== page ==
JACKSON, Miss. — The special election for a U.S. Senate seat in deeply conservative Mississippi wasn’t supposed to be competitive. But hopeful Democrats are eyeing a narrow path to victory next week by driving up African-American turnout after Republican Cindy Hyde-Smith stirred outrage with her remark to a supporter that she would attend a “public hanging” with him if he asked.
While Hyde-Smith apologized during a debate Tuesday night, opponents say she’s at least unconsciously echoing the state’s history of white supremacy, and civil rights groups have seized the moment to push black voters to the polls. Democratic presidential hopefuls New Jersey Sen. Cory Booker and California Sen. Kamala Harris traveled to Mississippi to support Espy, who is attempting to duplicate the longshot election of a Democratic senator in neighboring Alabama last year.
But a post-Thanksgiving date — the election is next Tuesday — could depress voting, and Republicans, too, are focused on getting their partisans to vote. President Donald Trump will travel to Mississippi on Monday to attend two rallies for Hyde-Smith, and Mississippi’s Republican establishment is trying to push her to victory.
“The turnout game is one you want to win. At this point, a persuasion argument is going to go nowhere. People have their minds made up,” said Robert P. Jones, the CEO of Public Religion Research Institute, a nonprofit group that uses polling to study politics, religion and culture.
VoteCast, a wide-ranging survey of the electorate conducted by The Associated Press, showed about a third of Mississippi voters were African-American and that Espy won support from about 80 percent of them, compared to about 20 percent of white voters.
If white voters outnumber black voters 2-to-1 on Tuesday, Espy would have to win 30 percent or more of white votes, a tough task in a state with maybe the most racially polarized electorate in the country. But if black voters rise to 40 percent of the electorate and Espy wins 9 out of 10, he needs less than a quarter of white votes to squeak out a victory.
“Mike Espy doesn’t need a huge turnout overall,” said Henry Barbour, one of Mississippi’s Republican National Committee members. “He needs a huge turnout of his supporters.”
At least some Espy supporters are hearing the message. Bernard Williams, a 59-year-old self-employed software engineer, said he’s been receiving regular phone calls and texts from the Democrat’s campaign.
Williams, an African-American resident of Jackson who voted for Espy on Nov. 6, said the campaign has blanketed African-American churches, fraternities and sororities.
Rich McDaniel, who’s running the Espy campaign’s turnout effort, said the campaign is asking people, “What is your plan to go vote Tuesday?”
McDaniel, who led field operations that boosted longshot Democrat Doug Jones to a special election victory in Alabama last year, said Espy’s campaign wants voters to focus on issues important to them.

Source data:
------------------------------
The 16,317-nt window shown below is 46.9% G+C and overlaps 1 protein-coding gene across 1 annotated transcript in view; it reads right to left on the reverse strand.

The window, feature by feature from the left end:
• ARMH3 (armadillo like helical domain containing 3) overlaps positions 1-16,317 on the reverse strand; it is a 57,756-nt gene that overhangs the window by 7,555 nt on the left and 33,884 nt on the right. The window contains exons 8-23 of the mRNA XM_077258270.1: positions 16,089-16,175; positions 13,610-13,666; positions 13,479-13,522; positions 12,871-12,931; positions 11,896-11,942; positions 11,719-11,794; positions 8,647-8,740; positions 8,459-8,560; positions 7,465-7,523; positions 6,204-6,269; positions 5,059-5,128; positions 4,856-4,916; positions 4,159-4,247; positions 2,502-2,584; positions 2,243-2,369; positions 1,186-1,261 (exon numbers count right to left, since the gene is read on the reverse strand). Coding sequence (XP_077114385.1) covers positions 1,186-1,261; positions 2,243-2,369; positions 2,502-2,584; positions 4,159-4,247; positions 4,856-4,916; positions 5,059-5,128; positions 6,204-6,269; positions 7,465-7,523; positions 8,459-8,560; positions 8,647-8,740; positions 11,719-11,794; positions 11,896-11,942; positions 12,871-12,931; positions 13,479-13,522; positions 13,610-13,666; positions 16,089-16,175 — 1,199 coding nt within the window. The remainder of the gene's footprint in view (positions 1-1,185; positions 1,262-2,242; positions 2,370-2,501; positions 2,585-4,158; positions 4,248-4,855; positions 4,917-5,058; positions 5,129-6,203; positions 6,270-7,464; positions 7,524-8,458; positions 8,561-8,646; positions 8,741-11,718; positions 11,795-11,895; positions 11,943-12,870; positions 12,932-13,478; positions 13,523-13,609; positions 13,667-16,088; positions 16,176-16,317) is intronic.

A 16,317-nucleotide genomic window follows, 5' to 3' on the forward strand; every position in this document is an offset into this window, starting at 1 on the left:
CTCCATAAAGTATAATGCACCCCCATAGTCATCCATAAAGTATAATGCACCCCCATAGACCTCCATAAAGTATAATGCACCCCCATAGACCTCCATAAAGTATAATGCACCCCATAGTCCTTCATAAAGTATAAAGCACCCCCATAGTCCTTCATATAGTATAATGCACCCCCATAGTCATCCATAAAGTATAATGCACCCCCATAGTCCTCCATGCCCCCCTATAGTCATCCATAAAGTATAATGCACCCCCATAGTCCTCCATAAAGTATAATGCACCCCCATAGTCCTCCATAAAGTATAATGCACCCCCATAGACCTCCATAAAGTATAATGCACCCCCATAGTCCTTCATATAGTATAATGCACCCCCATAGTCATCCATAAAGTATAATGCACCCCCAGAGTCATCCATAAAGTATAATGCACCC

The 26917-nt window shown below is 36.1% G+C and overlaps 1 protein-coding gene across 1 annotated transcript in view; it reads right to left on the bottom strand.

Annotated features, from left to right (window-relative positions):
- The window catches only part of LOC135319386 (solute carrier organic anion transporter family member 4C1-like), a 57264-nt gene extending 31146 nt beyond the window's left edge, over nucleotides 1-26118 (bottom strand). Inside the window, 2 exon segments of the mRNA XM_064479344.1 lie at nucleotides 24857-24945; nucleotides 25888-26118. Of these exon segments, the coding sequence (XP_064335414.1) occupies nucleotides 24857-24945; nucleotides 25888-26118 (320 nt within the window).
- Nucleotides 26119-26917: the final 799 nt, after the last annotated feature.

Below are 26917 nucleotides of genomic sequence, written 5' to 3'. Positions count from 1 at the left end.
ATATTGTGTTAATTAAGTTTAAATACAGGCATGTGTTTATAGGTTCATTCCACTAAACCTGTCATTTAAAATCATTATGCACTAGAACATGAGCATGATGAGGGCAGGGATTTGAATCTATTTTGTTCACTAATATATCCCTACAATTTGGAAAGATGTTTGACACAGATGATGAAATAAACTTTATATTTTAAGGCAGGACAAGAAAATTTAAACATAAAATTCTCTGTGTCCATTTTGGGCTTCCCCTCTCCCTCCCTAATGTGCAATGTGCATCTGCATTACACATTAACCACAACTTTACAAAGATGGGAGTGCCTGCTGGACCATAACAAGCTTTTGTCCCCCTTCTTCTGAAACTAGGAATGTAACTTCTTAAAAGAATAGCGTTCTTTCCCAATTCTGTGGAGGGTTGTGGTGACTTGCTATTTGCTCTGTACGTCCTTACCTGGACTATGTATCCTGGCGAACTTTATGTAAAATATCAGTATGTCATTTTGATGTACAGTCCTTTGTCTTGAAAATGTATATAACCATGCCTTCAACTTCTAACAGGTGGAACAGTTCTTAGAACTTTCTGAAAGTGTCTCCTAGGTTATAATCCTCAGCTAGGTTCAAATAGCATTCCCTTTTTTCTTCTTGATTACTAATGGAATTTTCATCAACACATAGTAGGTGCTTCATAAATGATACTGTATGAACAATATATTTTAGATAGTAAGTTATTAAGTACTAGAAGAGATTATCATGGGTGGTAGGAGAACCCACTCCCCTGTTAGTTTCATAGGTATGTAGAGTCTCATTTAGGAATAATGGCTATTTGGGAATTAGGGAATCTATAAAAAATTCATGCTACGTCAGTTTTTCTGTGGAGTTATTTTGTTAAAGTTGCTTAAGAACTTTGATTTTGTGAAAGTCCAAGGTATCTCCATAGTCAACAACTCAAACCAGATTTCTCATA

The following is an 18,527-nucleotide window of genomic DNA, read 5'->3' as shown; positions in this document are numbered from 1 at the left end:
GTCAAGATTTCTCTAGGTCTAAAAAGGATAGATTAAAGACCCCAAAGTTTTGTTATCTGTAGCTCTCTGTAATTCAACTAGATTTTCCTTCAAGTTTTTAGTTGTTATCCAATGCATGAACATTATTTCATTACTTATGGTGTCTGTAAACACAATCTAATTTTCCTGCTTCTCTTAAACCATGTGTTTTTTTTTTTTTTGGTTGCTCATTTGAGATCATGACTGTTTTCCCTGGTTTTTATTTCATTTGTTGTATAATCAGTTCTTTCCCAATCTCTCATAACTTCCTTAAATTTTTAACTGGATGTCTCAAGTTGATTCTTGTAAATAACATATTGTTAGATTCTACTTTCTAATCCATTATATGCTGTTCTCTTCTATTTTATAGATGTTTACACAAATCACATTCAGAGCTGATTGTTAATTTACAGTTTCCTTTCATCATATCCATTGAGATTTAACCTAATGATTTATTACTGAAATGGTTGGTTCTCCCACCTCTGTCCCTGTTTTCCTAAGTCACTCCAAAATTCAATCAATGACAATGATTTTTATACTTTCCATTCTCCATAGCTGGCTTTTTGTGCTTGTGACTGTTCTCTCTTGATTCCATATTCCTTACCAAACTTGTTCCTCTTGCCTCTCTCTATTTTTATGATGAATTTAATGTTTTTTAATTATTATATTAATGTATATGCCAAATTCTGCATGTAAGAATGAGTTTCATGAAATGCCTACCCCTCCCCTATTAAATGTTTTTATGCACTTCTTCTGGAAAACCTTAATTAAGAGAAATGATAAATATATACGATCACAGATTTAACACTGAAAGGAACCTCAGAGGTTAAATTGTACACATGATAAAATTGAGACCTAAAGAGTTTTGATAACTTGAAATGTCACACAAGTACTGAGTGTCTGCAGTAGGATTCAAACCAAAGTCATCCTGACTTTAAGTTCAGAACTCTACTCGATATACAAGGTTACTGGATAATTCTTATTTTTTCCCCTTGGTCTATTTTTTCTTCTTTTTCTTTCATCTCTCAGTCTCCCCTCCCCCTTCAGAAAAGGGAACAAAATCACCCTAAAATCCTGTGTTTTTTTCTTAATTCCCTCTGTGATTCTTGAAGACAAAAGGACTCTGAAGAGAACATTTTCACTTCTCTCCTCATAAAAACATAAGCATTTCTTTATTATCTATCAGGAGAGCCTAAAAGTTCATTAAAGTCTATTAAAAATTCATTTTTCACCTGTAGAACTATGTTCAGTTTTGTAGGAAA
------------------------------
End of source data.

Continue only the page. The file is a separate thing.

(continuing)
“We are treating the African-American vote almost as if it were the swing vote,” he said.
Espy also benefits from outside efforts to drive up black voting. While not explicitly endorsing Espy, they almost certainly help him.
“We need to have as many people go to the polls as possible,” said the Rev. William Barber II, co-chair of the national Poor People’s Campaign. The group is trying to build a nationwide social justice movement against racism, poverty and environmental degradation. Barber led multiple events in Mississippi this week as part of a coalition of groups pushing get-out-the-vote efforts aimed at African-Americans in the name of social justice.
One group under that umbrella is the Mississippi Black Women’s Roundtable. Lead organizer Cassandra Welchlin said her group reached several thousand voters before Nov. 6 through child care centers and churches. She said there are as many as 95,000 black women in the state who historically vote in presidential elections but not at other times.
Welchlin says efforts are continuing in the runoff to mobilize voters with the issues of increased wages, expanded health care and more aid with child care.
“We don’t want to say ‘bombard,’ but we’re contacting them as much as possible,” Welchlin said.
Hyde-Smith, appointed to the post after U.S. Sen. Thad Cochran retired earlier this year, is looking to Mississippi’s Republican party organization and Trump’s visit.
“He drives turnout on both sides,” said Barbour, who is also one of the two leaders of the Mississippi Victory Fund, a super PAC supporting Hyde-Smith. “When Donald Trump comes to town, he’s going to have everybody’s attention.”
Mississippi’s Republican Party and Hyde-Smith’s campaign have been emphasizing a liberal-conservative split in recent days, and Barbour said a larger turnout favors Hyde-Smith.
“If people vote on taxes, guns, abortion or judicial appointees, she’s going to be fine,” he said.
In the Jones race in Alabama, some traditional Republicans voted for the Democrat. Others stayed home out of distaste for Republican nominee Roy Moore, who faced allegations of sexual misconduct involving underage girls. Nathan Shrader, a political scientist at Millsaps College in Jackson, said some Republicans may not vote for Hyde-Smith because while praising a cattle rancher at a Nov. 2 campaign event in Tupelo, she remarked, “If he invited me to a public hanging, I’d be on the front row.”
“Demobilizing them by having them decide ‘I can’t go vote for either one,’ that becomes beneficial for the Espy folks, too,” Shrader said.
But Williams, the black voter who’s been hearing from the Espy campaign, fears Hyde-Smith’s comments won’t matter, or will even motivate some white voters.
“The white conservatives just aren’t going to support a black man in Mississippi,” Williams said.